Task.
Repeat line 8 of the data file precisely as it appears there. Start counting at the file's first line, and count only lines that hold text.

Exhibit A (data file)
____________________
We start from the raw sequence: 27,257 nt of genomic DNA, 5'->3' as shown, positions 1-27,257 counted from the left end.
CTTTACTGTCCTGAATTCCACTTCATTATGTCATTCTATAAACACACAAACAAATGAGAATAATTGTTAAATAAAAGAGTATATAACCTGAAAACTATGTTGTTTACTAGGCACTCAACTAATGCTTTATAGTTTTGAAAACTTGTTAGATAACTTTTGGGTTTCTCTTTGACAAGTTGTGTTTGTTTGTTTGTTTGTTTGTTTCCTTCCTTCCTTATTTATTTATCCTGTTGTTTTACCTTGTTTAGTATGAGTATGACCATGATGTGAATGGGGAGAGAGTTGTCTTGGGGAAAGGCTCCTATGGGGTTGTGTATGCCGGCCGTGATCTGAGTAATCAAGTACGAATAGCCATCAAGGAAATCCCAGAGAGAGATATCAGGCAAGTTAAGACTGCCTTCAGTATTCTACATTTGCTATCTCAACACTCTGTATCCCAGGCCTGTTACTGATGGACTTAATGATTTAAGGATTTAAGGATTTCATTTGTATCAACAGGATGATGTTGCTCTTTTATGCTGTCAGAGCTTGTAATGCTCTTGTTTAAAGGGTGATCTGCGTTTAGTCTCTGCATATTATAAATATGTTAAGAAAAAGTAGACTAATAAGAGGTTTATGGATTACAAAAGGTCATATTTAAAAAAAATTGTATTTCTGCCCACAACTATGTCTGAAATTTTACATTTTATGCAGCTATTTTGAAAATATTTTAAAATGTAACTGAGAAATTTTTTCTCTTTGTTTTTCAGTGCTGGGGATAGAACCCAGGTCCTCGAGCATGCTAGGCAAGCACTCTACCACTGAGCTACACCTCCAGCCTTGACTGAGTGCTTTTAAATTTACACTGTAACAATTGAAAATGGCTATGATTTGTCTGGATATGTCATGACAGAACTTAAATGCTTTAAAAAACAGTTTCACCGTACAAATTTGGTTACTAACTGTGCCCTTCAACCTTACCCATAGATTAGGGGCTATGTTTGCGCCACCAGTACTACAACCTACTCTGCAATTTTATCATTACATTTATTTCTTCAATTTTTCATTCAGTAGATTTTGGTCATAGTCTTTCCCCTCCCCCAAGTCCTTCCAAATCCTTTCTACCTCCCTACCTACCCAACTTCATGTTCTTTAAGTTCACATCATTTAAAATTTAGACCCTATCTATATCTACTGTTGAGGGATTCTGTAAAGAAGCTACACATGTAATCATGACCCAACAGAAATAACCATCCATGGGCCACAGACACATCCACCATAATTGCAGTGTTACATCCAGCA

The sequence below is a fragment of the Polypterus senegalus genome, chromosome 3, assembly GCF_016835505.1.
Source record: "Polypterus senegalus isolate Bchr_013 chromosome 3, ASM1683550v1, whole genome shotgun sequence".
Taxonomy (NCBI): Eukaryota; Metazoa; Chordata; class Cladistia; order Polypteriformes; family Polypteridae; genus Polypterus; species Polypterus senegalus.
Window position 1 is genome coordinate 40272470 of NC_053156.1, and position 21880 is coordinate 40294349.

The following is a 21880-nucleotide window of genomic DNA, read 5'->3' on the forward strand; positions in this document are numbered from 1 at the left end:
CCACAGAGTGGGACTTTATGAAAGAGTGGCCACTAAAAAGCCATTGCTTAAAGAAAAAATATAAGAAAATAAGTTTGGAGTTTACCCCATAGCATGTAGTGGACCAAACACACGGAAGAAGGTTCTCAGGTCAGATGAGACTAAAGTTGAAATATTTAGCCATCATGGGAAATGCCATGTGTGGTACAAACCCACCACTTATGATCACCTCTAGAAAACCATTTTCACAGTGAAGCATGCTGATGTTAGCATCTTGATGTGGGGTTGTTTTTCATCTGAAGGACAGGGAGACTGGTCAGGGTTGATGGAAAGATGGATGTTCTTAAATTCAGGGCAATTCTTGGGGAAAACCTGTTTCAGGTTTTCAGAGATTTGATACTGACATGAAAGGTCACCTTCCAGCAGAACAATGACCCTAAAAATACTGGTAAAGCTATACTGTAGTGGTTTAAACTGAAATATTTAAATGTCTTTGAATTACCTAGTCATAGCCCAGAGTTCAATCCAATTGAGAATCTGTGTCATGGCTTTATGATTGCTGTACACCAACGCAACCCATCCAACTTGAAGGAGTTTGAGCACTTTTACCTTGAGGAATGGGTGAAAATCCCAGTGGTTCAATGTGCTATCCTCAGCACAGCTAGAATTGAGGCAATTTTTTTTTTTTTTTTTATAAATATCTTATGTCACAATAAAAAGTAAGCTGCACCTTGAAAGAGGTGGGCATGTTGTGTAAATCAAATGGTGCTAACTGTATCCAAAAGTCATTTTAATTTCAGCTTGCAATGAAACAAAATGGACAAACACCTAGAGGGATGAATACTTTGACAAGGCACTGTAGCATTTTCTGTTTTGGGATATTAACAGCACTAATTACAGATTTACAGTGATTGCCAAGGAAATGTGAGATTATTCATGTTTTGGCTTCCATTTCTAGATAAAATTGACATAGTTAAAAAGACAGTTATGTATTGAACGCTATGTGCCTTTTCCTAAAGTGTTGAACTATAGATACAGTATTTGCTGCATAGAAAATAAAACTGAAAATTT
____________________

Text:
CCACAGAGTGGGACTTTATGAAAGAGTGGCCACTAAAAAGCCATTGCTTAAAGAAAAAATATAAGAAAATAAGTTTGGAGTTTACCCCATAGCATGTAGTGGACCAAACACACGGAAGAAGGTTCTCAGGTCAGATGAGACTAAAGTTGAAATATTTAGCCATCATGGGAAATGCCATGTGTGGTACAAACCCACCACTTATGATCACCTCTAGAAAACCATTTTCACAGTGAAGCATGCTGATGTTAGCATCTTGATGTGGGGTTGTTTTTCATCTGAAGGACAGGGAGACTGGTCAGGGTTGATGGAAAGATGGATGTTCTTAAATTCAGGGCAATTCTTGGGGAAAACCTGTTTCAGGTTTTCAGAGATTTGATACTGACATGAAAGGTCACCTTCCAGCAGAACAATGACCCTAAAAATACTGGTAAAGCTATACTGTAGTGGTTTAAACTGAAATATTTAAATGTCTTTGAATTACCTAGTCATAGCCCAGAGTTCAATCCAATTGAGAATCTGTGTCATGGCTTTATGATTGCTGTACACCAACGCAACCCATCCAACTTGAAGGAGTTTGAGCACTTTTACCTTGAGGAATGGGTGAAAATCCCAGTGGTTCAATGTGCTATCCTCAGCACAGCTAGAATTGAGGCAATTTTTTTTTTTTTTTTTATAAATATCTTATGTCACAATAAAAAGTAAGCTGCACCTTGAAAGAGGTGGGCATGTTGTGTAAATCAAATGGTGCTAACTGTATCCAAAAGTCATTTTAATTTCAGCTTGCAATGAAACAAAATGGACAAACACCTAGAGGGATGAATACTTTGACAAGGCACTGTAGCATTTTCTGTTTTGGGATATTAACAGCACTAATTACAGATTTACAGTGATTGCCAAGGAAATGTGAGATTATTCATGTTTTGGCTTCCATTTCTAGATAAAATTGACATAGTTAAAAAGACAGTTATGTATTGAACGCTATGTGCCTTTTCCTAAAGTGTTGAACTATAGATACAGTATTTGCTGCATAGAAAATAAAACTGAAAATTT